The Life Transition Blog
Having the Talk with Your Parents
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One of the questions I’m asked most often is, “How do I start talking with my aging parent about the inevitable?” On the flip side, I have been asked, “How do I talk with my children about the inevitable?” Why is it so hard for so many families to have this important conversation?
For some, death and dying is taboo. We just don’t talk about it even though we all know intellectually that it will happen to each of us. In other cases, it’s talking about money that’s taboo. People of a certain generation were raised to keep their financial life a secret even from those closest to them. Many adult children are afraid to bring up the subject because they fear that their parent will assume that they are just after their inheritance. Still others worry that they will depress their parent by raising the topic. On the other side of the coin, many parents don’t want to burden their children or think that it will upset them if the parent brings up their own end of life wishes.
From either vantage point, having “the talk” isn’t the easiest thing to do but there are ways to approach it that get the job done with as little stress as possible. So, for all of you adult children and aging parents, here’s a guide to get you started. Beware! Since I’m writing for both sides of the equation, I’ll be letting you all in on the dirty little secrets the other side might use on you!
My first suggestion is to simply encourage you to talk with your parents (or children) about their (your) plans and preferences for where and how they (you) want to age and the documents and resources you’ve put in place to allow you to do so. However, if that’s just too difficult for your family situation then you might have to resort to some more roundabout approaches. While it is best for this conversation to be open, honest, and straightforward, I’ve been doing this long enough to know that’s often just not reality.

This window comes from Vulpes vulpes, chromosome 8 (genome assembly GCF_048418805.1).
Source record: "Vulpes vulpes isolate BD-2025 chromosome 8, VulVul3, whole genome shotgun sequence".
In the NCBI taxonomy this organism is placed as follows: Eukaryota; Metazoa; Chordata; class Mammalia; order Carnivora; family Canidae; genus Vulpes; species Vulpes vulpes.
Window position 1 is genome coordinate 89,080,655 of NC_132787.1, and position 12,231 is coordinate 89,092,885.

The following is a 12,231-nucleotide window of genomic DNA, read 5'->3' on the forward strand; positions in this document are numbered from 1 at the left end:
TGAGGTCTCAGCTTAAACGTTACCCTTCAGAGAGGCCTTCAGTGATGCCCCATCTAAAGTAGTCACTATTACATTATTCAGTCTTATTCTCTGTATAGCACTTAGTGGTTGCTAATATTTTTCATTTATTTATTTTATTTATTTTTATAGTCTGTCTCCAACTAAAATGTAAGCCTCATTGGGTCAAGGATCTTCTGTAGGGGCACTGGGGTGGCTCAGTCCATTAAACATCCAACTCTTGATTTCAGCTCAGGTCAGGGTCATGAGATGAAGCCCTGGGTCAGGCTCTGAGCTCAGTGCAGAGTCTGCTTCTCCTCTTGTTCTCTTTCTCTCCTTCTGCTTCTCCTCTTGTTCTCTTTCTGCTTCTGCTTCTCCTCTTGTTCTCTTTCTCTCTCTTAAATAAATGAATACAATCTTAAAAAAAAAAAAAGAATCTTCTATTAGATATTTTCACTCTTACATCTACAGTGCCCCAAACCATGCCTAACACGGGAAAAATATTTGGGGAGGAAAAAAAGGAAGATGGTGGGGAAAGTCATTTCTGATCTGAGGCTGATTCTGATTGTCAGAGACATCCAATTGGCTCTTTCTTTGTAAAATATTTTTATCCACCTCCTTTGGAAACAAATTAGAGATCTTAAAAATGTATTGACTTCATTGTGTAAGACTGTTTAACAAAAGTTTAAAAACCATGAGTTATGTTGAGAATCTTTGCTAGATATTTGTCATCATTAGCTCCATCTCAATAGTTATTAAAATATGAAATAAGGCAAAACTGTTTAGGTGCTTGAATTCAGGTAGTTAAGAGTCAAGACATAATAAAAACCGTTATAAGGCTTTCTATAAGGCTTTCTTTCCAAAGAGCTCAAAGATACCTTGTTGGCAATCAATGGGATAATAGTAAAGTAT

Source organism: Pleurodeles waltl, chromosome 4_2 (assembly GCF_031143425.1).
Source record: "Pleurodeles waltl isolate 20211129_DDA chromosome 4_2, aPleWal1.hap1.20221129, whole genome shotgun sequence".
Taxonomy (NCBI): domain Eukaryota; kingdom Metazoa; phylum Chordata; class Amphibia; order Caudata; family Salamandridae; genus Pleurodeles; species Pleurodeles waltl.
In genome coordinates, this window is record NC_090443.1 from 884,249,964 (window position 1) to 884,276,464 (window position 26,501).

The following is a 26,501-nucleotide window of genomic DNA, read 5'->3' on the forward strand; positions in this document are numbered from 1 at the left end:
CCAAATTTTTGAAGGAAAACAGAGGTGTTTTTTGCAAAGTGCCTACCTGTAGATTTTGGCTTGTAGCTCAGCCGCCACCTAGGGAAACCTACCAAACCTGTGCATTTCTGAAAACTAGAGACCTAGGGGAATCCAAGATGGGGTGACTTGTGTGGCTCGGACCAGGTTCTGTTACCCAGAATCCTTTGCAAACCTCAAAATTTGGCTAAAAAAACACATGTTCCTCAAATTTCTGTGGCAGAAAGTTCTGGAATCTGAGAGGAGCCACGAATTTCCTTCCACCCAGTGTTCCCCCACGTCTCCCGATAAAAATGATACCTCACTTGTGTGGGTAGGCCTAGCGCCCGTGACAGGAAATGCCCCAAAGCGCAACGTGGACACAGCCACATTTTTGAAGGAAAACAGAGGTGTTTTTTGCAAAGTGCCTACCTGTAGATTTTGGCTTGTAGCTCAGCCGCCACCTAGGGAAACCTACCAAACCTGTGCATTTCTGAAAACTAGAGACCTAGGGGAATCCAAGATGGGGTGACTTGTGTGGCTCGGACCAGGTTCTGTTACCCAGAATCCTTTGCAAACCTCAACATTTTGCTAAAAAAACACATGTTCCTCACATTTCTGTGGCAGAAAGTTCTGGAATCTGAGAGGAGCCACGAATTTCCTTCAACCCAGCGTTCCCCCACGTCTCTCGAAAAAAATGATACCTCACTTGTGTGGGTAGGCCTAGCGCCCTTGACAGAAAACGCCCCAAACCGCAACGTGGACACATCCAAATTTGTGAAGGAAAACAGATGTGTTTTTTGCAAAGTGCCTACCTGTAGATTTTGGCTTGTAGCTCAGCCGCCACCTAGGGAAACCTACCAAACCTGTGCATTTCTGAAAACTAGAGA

One way to start the conversation with your parent might be to ask for advice. If you are doing some of your own planning then you can ask for their input and suggestions. As a part of this conversation you will likely have the natural opportunity to ask what plans they have made. Perhaps you’ve seen your friends struggle with the role of caregiver or financial supporter and you’d like to avoid some of the stress. Talk with your parent about what your friends are experiencing. Ask them if they have any suggestions that you can pass along, and then be sure that you make note of those suggestions for future reference.
For you seasoned parents, sit your kids down and share the plans you’ve made. If you have your affairs in order, let them know this. If you don’t feel comfortable sharing all of the details, at least let your children know where to find them in the event you are incapacitated or die suddenly. If you don’t know how to start the conversation, consider asking someone from outside the family to facilitate. I’ve found that it is much easier for many families when I ask the tough questions and makes notes regarding the answers then when they attempt to do this on their own. You will likely find that your children thank you for preparing them for their future responsibilities.
As the old saying goes, the only sure thing is death and taxes. The earlier you take on the task of talking with your family about these matters, the less likely that they will become the elephant in the room every time you get together. Then, if your kids feel you need more help with day to day activities they will have an idea about what you’d like to happen and the resources that you have available to make it happen.